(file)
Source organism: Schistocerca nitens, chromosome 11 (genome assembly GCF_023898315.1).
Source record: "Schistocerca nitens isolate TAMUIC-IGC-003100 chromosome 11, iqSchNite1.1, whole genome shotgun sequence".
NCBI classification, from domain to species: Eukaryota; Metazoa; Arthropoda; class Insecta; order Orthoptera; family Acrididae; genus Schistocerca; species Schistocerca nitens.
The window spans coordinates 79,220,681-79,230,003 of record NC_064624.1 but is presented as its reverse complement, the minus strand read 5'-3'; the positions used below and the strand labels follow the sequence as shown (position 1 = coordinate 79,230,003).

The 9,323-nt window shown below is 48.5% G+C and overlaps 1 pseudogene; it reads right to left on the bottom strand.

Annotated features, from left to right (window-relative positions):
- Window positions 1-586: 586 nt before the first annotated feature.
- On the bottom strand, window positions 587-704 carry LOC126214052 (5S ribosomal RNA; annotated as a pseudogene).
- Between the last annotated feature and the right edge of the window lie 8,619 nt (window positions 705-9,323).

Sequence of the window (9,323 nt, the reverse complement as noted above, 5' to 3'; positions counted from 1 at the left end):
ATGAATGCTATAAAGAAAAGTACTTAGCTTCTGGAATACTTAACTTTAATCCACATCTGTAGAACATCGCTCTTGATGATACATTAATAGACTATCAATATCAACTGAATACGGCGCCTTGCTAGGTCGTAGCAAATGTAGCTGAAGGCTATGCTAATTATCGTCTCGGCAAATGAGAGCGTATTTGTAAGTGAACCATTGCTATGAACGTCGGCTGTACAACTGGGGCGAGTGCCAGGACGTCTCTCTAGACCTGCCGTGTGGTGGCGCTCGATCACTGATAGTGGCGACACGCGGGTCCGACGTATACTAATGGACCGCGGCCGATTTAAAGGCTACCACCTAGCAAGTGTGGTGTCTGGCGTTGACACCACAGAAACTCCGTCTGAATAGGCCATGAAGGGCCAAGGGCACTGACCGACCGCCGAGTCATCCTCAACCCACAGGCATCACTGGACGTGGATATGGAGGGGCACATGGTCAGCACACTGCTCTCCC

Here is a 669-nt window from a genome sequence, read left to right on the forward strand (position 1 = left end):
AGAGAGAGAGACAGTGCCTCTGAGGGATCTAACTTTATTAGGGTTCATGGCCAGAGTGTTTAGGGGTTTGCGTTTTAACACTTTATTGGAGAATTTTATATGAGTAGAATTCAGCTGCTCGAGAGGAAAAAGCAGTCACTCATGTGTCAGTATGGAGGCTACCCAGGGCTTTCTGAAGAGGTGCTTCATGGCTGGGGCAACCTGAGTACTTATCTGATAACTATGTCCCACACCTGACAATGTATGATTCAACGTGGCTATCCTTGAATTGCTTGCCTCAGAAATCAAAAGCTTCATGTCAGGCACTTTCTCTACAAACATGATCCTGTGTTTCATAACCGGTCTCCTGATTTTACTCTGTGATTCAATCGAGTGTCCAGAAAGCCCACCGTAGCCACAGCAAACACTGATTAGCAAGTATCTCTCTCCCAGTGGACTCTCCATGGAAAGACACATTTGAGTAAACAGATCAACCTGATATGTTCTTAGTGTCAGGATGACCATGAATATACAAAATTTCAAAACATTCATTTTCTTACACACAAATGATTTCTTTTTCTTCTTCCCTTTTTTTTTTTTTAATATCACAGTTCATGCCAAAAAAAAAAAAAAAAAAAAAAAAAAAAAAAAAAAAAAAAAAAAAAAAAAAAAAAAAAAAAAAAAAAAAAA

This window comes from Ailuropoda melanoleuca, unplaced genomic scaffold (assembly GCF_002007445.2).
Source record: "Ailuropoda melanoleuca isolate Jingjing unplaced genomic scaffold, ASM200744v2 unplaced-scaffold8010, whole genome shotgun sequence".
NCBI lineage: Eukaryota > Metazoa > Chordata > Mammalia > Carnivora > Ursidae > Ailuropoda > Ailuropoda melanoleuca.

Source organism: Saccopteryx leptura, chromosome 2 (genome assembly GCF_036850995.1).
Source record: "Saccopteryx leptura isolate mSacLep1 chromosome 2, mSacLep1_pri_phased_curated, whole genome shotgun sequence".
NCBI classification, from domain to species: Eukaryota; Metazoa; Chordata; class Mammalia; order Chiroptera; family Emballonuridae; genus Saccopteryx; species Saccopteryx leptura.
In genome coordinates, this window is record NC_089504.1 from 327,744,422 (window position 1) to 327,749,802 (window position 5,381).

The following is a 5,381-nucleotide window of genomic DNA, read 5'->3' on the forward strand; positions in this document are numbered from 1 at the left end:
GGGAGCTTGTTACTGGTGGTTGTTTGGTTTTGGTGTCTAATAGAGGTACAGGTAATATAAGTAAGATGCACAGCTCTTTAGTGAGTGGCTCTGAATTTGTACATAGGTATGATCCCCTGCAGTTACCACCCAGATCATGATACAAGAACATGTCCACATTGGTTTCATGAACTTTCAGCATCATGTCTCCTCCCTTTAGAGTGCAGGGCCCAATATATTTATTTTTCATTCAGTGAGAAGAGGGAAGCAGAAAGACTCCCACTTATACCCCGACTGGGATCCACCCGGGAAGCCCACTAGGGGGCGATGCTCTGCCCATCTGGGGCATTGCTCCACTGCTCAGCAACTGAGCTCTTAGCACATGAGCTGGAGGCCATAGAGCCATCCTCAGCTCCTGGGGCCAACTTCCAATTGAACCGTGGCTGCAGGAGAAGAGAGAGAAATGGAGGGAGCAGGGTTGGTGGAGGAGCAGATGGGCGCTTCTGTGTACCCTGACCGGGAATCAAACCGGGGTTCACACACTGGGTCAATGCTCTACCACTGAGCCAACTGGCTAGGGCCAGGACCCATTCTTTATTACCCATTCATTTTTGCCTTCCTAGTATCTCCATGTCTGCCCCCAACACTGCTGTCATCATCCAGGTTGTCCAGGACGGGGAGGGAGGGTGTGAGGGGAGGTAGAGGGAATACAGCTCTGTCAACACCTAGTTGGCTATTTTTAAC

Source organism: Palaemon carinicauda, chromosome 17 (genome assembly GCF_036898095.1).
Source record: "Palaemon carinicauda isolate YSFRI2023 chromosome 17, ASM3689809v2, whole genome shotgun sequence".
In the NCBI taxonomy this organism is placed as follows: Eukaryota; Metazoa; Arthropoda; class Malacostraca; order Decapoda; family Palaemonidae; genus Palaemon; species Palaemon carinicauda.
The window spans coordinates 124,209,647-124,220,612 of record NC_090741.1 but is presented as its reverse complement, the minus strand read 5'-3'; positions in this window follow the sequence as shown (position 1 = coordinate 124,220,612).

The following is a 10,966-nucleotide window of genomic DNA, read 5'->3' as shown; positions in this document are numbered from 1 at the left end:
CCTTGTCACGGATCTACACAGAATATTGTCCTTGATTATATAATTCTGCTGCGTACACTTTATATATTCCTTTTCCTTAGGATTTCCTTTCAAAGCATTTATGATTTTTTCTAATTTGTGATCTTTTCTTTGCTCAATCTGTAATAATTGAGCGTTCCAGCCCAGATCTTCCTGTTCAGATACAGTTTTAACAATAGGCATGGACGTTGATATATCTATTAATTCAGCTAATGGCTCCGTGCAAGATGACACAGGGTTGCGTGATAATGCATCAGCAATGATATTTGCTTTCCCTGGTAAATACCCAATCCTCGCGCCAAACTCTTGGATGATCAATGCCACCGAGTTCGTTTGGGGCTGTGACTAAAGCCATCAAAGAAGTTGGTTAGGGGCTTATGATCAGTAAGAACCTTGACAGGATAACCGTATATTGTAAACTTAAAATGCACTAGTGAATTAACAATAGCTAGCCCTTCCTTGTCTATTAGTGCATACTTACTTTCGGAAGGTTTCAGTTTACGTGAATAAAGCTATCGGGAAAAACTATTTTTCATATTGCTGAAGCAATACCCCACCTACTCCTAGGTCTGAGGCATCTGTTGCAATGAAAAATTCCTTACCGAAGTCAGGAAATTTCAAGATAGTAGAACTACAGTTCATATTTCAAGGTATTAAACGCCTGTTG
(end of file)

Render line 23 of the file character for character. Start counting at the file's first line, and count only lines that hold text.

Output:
Source organism: Palaemon carinicauda, chromosome 17 (genome assembly GCF_036898095.1).